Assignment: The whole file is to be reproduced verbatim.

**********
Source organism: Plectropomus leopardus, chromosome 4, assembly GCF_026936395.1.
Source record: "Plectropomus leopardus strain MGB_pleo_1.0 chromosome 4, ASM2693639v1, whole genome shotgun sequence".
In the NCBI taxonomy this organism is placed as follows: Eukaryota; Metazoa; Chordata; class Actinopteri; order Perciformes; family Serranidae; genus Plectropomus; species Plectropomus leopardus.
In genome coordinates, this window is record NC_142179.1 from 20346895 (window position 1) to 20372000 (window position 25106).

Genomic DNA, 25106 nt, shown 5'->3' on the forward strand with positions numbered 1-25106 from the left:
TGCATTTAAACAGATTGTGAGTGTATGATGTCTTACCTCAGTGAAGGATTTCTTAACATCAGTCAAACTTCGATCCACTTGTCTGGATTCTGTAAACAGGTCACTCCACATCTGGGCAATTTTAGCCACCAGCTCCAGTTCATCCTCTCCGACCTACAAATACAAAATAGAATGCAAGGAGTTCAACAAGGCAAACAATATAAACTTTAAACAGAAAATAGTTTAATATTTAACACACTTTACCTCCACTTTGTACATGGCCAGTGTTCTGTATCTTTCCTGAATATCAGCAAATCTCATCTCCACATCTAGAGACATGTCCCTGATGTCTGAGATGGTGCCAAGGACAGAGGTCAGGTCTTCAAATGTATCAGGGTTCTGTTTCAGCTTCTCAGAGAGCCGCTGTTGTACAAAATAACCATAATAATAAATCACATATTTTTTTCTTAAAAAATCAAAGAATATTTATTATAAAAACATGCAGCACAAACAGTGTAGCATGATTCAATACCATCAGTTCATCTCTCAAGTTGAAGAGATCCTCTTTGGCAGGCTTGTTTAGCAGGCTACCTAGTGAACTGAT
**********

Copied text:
Source organism: Plectropomus leopardus, chromosome 4, assembly GCF_026936395.1.
Source record: "Plectropomus leopardus strain MGB_pleo_1.0 chromosome 4, ASM2693639v1, whole genome shotgun sequence".
In the NCBI taxonomy this organism is placed as follows: Eukaryota; Metazoa; Chordata; class Actinopteri; order Perciformes; family Serranidae; genus Plectropomus; species Plectropomus leopardus.
In genome coordinates, this window is record NC_142179.1 from 20346895 (window position 1) to 20372000 (window position 25106).

Genomic DNA, 25106 nt, shown 5'->3' on the forward strand with positions numbered 1-25106 from the left:
TGCATTTAAACAGATTGTGAGTGTATGATGTCTTACCTCAGTGAAGGATTTCTTAACATCAGTCAAACTTCGATCCACTTGTCTGGATTCTGTAAACAGGTCACTCCACATCTGGGCAATTTTAGCCACCAGCTCCAGTTCATCCTCTCCGACCTACAAATACAAAATAGAATGCAAGGAGTTCAACAAGGCAAACAATATAAACTTTAAACAGAAAATAGTTTAATATTTAACACACTTTACCTCCACTTTGTACATGGCCAGTGTTCTGTATCTTTCCTGAATATCAGCAAATCTCATCTCCACATCTAGAGACATGTCCCTGATGTCTGAGATGGTGCCAAGGACAGAGGTCAGGTCTTCAAATGTATCAGGGTTCTGTTTCAGCTTCTCAGAGAGCCGCTGTTGTACAAAATAACCATAATAATAAATCACATATTTTTTTCTTAAAAAATCAAAGAATATTTATTATAAAAACATGCAGCACAAACAGTGTAGCATGATTCAATACCATCAGTTCATCTCTCAAGTTGAAGAGATCCTCTTTGGCAGGCTTGTTTAGCAGGCTACCTAGTGAACTGAT